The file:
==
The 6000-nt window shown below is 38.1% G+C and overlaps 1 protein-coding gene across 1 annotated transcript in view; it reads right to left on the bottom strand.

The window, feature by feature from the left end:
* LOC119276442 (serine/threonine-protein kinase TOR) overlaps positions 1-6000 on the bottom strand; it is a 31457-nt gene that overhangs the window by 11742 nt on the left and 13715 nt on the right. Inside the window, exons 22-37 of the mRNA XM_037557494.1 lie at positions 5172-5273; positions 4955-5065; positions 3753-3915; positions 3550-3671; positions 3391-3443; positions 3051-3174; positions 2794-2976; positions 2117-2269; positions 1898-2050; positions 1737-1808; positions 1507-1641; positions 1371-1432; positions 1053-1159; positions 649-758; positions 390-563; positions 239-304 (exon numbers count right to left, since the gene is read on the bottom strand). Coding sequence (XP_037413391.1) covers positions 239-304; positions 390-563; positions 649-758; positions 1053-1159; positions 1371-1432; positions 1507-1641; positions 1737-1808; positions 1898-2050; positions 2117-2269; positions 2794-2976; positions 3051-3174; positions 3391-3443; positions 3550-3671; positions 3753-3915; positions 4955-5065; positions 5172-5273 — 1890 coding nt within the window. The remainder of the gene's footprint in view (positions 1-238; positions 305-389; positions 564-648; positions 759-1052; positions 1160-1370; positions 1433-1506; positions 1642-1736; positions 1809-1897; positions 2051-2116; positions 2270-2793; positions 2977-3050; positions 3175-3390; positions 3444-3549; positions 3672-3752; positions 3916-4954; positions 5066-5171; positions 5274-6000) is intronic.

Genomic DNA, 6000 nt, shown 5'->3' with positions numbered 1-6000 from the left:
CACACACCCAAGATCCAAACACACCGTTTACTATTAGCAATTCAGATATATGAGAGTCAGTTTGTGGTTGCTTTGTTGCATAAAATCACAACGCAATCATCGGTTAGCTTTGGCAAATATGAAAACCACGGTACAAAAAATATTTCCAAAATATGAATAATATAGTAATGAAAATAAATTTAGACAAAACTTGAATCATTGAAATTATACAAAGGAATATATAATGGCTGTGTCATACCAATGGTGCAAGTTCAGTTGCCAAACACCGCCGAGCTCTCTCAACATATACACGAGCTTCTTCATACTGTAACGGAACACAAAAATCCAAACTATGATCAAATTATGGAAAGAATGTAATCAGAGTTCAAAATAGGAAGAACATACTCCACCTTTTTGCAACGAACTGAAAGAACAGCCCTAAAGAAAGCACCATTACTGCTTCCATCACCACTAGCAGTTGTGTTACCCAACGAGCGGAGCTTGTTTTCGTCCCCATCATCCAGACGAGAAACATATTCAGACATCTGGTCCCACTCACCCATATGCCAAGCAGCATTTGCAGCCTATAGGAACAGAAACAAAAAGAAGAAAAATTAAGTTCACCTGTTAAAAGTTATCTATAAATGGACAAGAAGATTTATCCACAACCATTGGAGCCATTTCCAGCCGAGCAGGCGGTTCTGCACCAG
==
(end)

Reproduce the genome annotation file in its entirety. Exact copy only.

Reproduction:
The 6000-nt window shown below is 38.1% G+C and overlaps 1 protein-coding gene across 1 annotated transcript in view; it reads right to left on the bottom strand.

The window, feature by feature from the left end:
* LOC119276442 (serine/threonine-protein kinase TOR) overlaps positions 1-6000 on the bottom strand; it is a 31457-nt gene that overhangs the window by 11742 nt on the left and 13715 nt on the right. Inside the window, exons 22-37 of the mRNA XM_037557494.1 lie at positions 5172-5273; positions 4955-5065; positions 3753-3915; positions 3550-3671; positions 3391-3443; positions 3051-3174; positions 2794-2976; positions 2117-2269; positions 1898-2050; positions 1737-1808; positions 1507-1641; positions 1371-1432; positions 1053-1159; positions 649-758; positions 390-563; positions 239-304 (exon numbers count right to left, since the gene is read on the bottom strand). Coding sequence (XP_037413391.1) covers positions 239-304; positions 390-563; positions 649-758; positions 1053-1159; positions 1371-1432; positions 1507-1641; positions 1737-1808; positions 1898-2050; positions 2117-2269; positions 2794-2976; positions 3051-3174; positions 3391-3443; positions 3550-3671; positions 3753-3915; positions 4955-5065; positions 5172-5273 — 1890 coding nt within the window. The remainder of the gene's footprint in view (positions 1-238; positions 305-389; positions 564-648; positions 759-1052; positions 1160-1370; positions 1433-1506; positions 1642-1736; positions 1809-1897; positions 2051-2116; positions 2270-2793; positions 2977-3050; positions 3175-3390; positions 3444-3549; positions 3672-3752; positions 3916-4954; positions 5066-5171; positions 5274-6000) is intronic.

Genomic DNA, 6000 nt, shown 5'->3' with positions numbered 1-6000 from the left:
CACACACCCAAGATCCAAACACACCGTTTACTATTAGCAATTCAGATATATGAGAGTCAGTTTGTGGTTGCTTTGTTGCATAAAATCACAACGCAATCATCGGTTAGCTTTGGCAAATATGAAAACCACGGTACAAAAAATATTTCCAAAATATGAATAATATAGTAATGAAAATAAATTTAGACAAAACTTGAATCATTGAAATTATACAAAGGAATATATAATGGCTGTGTCATACCAATGGTGCAAGTTCAGTTGCCAAACACCGCCGAGCTCTCTCAACATATACACGAGCTTCTTCATACTGTAACGGAACACAAAAATCCAAACTATGATCAAATTATGGAAAGAATGTAATCAGAGTTCAAAATAGGAAGAACATACTCCACCTTTTTGCAACGAACTGAAAGAACAGCCCTAAAGAAAGCACCATTACTGCTTCCATCACCACTAGCAGTTGTGTTACCCAACGAGCGGAGCTTGTTTTCGTCCCCATCATCCAGACGAGAAACATATTCAGACATCTGGTCCCACTCACCCATATGCCAAGCAGCATTTGCAGCCTATAGGAACAGAAACAAAAAGAAGAAAAATTAAGTTCACCTGTTAAAAGTTATCTATAAATGGACAAGAAGATTTATCCACAACCATTGGAGCCATTTCCAGCCGAGCAGGCGGTTCTGCACCAG